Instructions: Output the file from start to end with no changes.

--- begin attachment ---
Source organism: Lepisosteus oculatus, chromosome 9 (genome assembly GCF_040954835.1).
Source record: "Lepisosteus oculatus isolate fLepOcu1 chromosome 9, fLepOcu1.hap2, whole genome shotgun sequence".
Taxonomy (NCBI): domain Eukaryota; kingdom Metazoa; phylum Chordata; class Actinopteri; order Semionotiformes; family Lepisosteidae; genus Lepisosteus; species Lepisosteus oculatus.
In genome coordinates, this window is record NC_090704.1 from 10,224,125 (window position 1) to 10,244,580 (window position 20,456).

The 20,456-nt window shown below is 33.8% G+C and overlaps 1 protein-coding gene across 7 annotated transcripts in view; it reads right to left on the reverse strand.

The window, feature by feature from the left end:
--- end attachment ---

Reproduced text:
Source organism: Lepisosteus oculatus, chromosome 9 (genome assembly GCF_040954835.1).
Source record: "Lepisosteus oculatus isolate fLepOcu1 chromosome 9, fLepOcu1.hap2, whole genome shotgun sequence".
Taxonomy (NCBI): domain Eukaryota; kingdom Metazoa; phylum Chordata; class Actinopteri; order Semionotiformes; family Lepisosteidae; genus Lepisosteus; species Lepisosteus oculatus.
In genome coordinates, this window is record NC_090704.1 from 10,224,125 (window position 1) to 10,244,580 (window position 20,456).

The 20,456-nt window shown below is 33.8% G+C and overlaps 1 protein-coding gene across 7 annotated transcripts in view; it reads right to left on the reverse strand.

The window, feature by feature from the left end: